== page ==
Bioluminescent organisms are a target for many areas of research. Luciferase systems are widely used in the field of genetic engineering as reporter genes. Luciferase systems have also been harnessed for biomedical research using bioluminescence imaging.
Proposed applications of engineered bioluminescence
Some proposed applications of engineered bioluminescence include:
- Glowing trees to line highways to save government electricity bills
- Christmas trees that do not need lights, reducing danger from electrical fires
- Agricultural crops and domestic plants that luminesce when they need watering
- New methods for detecting bacterial contamination of meats and other foods
- Bio-identifiers for escaped convicts and mental patients
- Detecting bacterial species in suspicious corpses
- Novelty pets that bioluminesce (rabbits, mice, fish etc.)
All cells produce some form of bioluminescence within the electromagnetic spectrum, but most are neither visible nor noticeable to the naked eye. Every organism's bioluminescence is unique in wavelength, duration, timing and regularity of flashes. Below follows a list of organisms which have been observed to have visible bioluminescence.
- certain arthropods
- a terrestrial mollusc (a tropical land snail)
- Mushrooms (see Foxfire)
- Cookie-cutter shark
- Flashlight fish
- Gulper eel
- Marine hatchetfish
- Midshipman fish
- many cnidarians
- certain Ctenophores or "comb jellies"
- certain echinoderms (e.g. Ophiurida)
- certain crustaceans
- certain chaetognaths
- certain molluscs
- Dinoflagellates (e.g. Noctiluca scintillans, Pyrodimium bahamense)
- Vibrionaceae (e.g. Vibrio fischeri, Vibrio harveyi, Vibrio phosphoreum)
- Members of the marine bacterial family Shewanellaceae, Shewanella hanedai and Shewanella woodyi have also been shown to be bioluminescent
- Fungi – A total of 71 species are bioluminescent including species of Armillaria, Omphalotus, Mycena, Gerronema, Pleurotus.
- Iridescence, angle-dependent coloration
- De Phenomenis in Orbe Lunae
- List of light sources
- Milky seas effect
- Wheels of Poseidon
- Raphaël Dubois
- ^ Kirkwood, Scott (Spring 2005). "Park Mysteries: Deep Blue". National Parks Magazine (National Parks Conservation Association): pp. 20–21. ISSN 0276-8186. http://www.npca.org/magazine/2005/spring/mysteries.html. Retrieved 2010-06-14.
- ^ Hastings JW (1983). "Biological diversity, chemical mechanisms, and the evolutionary origins of bioluminescent systems". J. Mol. Evol. 19 (5): 309–21. doi:10.1007/BF02101634. ISSN 1432-1432. PMID 6358519. http://www.springerlink.com/content/nx16v26410u02386/.
- ^ a b Young, RE; Roper, CF. (1976). "Bioluminescent countershading in midwater animals: evidence from living squid". Science 191 (4231): 1046–8. Bibcode 1976Sci...191.1046Y. doi:10.1126/science.1251214. PMID 1251214.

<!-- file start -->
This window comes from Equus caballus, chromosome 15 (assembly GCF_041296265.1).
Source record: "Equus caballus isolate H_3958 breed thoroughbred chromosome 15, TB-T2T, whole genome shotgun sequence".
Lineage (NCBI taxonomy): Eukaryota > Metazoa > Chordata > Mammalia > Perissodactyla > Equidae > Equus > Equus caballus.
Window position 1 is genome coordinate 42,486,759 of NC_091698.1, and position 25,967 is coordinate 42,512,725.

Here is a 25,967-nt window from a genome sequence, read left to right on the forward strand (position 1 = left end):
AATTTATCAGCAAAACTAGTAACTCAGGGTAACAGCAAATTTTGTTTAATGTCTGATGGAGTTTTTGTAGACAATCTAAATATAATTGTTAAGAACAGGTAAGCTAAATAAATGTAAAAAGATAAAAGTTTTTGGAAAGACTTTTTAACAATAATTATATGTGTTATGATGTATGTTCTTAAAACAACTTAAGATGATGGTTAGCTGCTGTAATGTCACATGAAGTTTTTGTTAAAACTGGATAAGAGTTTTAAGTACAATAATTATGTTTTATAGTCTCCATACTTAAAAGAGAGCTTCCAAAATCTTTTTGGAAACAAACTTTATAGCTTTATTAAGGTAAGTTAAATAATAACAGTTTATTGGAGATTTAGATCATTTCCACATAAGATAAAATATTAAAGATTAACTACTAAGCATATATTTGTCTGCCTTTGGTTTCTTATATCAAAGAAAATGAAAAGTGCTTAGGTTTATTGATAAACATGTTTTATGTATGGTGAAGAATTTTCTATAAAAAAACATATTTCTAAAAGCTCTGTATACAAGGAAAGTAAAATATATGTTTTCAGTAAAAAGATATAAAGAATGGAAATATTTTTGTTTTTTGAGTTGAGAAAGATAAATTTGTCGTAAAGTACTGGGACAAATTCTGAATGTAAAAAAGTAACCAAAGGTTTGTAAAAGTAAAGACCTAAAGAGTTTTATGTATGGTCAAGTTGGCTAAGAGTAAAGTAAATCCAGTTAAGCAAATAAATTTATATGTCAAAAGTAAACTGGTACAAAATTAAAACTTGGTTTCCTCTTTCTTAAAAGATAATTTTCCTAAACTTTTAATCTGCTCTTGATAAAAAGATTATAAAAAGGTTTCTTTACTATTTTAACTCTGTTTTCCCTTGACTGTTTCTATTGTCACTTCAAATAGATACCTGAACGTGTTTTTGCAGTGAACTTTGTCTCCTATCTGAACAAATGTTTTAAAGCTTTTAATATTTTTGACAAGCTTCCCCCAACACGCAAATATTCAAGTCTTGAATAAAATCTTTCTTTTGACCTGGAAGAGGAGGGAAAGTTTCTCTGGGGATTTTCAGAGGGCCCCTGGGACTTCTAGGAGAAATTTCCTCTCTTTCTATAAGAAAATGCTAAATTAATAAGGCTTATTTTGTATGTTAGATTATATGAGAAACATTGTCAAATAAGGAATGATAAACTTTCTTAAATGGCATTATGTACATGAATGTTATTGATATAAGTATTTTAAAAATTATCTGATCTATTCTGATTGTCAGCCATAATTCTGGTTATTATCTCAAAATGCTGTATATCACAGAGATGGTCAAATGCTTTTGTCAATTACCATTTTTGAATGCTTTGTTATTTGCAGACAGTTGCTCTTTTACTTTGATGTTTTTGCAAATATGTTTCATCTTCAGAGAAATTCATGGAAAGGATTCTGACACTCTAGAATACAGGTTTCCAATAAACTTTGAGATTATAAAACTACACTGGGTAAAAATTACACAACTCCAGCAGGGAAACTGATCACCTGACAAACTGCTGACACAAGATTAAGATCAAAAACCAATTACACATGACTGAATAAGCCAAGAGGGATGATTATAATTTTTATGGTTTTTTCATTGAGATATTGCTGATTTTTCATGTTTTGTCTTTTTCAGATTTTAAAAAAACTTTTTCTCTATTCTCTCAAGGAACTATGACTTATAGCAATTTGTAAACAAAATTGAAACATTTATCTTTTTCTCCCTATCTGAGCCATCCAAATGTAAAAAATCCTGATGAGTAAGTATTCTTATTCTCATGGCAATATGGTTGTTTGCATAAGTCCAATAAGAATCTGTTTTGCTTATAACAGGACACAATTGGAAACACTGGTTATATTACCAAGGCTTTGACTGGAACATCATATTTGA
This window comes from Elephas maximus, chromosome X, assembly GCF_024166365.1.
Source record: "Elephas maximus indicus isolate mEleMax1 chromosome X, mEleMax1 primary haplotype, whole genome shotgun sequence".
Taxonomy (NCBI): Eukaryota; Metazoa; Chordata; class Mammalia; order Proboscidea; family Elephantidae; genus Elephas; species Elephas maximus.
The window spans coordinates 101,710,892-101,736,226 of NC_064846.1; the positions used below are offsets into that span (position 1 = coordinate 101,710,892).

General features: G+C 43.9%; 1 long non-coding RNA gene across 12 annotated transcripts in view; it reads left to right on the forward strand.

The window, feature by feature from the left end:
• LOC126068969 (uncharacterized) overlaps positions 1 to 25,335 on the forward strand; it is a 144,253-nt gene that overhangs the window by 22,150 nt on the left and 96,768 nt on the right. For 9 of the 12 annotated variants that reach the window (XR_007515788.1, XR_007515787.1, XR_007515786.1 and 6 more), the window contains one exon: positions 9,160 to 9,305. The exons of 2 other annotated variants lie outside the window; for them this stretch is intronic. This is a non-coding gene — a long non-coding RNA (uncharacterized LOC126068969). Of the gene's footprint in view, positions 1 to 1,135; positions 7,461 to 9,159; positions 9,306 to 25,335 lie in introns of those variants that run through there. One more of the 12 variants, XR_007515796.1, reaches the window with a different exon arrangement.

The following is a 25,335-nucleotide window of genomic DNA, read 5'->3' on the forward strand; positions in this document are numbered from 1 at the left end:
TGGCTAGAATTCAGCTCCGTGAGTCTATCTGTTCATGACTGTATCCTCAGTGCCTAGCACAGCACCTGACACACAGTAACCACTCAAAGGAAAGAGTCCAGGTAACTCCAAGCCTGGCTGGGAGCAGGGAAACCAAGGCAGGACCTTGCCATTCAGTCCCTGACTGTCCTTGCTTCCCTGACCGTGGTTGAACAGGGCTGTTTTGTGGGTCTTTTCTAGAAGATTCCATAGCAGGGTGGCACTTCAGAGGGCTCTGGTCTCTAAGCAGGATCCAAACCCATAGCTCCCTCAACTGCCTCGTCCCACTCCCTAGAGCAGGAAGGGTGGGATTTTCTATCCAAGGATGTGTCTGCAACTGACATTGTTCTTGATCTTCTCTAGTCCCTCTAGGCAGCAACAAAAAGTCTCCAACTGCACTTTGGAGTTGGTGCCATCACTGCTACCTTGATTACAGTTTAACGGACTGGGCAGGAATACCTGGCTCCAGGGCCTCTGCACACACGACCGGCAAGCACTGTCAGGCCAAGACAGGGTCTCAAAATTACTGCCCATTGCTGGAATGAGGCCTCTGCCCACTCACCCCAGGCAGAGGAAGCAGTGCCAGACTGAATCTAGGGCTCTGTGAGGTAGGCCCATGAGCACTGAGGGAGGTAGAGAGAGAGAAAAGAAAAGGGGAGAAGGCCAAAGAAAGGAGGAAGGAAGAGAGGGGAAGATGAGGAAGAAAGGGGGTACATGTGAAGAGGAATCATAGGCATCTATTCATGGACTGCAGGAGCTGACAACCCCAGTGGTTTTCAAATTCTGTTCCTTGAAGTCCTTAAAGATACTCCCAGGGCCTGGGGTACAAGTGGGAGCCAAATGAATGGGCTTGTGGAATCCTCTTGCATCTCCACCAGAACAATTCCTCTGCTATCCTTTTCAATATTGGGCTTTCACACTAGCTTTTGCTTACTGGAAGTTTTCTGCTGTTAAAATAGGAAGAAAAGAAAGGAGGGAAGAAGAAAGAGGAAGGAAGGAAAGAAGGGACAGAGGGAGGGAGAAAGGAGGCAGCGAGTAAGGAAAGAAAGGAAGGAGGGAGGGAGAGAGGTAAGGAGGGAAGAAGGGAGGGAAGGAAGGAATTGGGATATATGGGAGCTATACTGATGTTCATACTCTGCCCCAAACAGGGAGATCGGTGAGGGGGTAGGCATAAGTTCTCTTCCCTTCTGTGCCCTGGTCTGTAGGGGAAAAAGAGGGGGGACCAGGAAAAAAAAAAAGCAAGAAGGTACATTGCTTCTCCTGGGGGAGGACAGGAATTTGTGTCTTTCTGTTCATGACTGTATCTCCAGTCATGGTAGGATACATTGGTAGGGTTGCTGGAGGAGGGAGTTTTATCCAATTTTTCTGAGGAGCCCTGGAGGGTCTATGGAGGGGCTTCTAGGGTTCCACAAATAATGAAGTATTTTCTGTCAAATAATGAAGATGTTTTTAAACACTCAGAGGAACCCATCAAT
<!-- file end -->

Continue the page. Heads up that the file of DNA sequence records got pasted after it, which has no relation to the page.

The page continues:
- ^ Tong, D; Rozas, NS; Oakley, TH; Mitchell, J; Colley, NJ; McFall-Ngai, MJ (2009). "Evidence for light perception in a bioluminescent organ". Proceedings of the National Academy of Sciences of the United States of America 106 (24): 9836–41. Bibcode 2009PNAS..106.9836T. doi:10.1073/pnas.0904571106. PMC 2700988. PMID 19509343. http://www.pubmedcentral.nih.gov/articlerender.fcgi?tool=pmcentrez&artid=2700988.
- ^ Bioluminescence. Bio.davidson.edu (2005-10-25). Retrieved on 2011-10-20.
- ^ Long-wave sensitivity in deep-sea stomiid dragonfish with far-red bioluminescence: evidence for a dietary origin of the chlorophyll-derived retinal photosensitizer of Malacosteus niger. by R.H. Douglas, C.W. Mullineaux, and J.C. Partridge
- ^ Bioluminescence Questions and Answers. Siobiolum.ucsd.edu. Retrieved on 2011-10-20.
- ^ Geophilus carpophagus – a centipede – Family: Geophilidae. Plant Press. Retrieved on 2011-10-20.
- ^ Myriapods: strange millipedes. Herper.com. Retrieved on 2011-10-20.
- ^ "Interpretive Eco-tours of the World's Brightest Glowing Bay!". Biobay. http://www.biobay.com/. Retrieved November 15, 2011.
- ^ Bryner, Jeanna (5 October 2009). "Glow-in-the-Dark Mushrooms Discovered". Live Science. http://www.livescience.com/strangenews/091005-glowing-mushrooms.html. Retrieved 2009-10-06.
- Biolumunescence in scorpions
- Bioluminescence web page
- Lights Alive! at San Diego Natural History Museum
- Bioluminescent fireflies light way
- Glow in the Dark Shark has Killer Smudge article describing cookie-cutter shark adaptation
- Glow with the Flow article from Scripps Institution of Oceanography
- Gonyaulax Bioluminescence at Monterey Bay Aquarium Research Institute
- glow-worms on the UF / IFAS Featured Creatures Web site
- Glowing life in an underwater world TED video from Edith Widder
- "Night Lights: Bioluminescence" Article about bioluminescent creatures in Hawaii by Shannon Wianecki. Maui No Ka 'Oi Magazine Vol.14, No.3 (May 2010)
- Bioluminescence: Military eyes glowing secrets of fireflies, others
- Marine Life Bioluminescence at Smithsonian Ocean Portal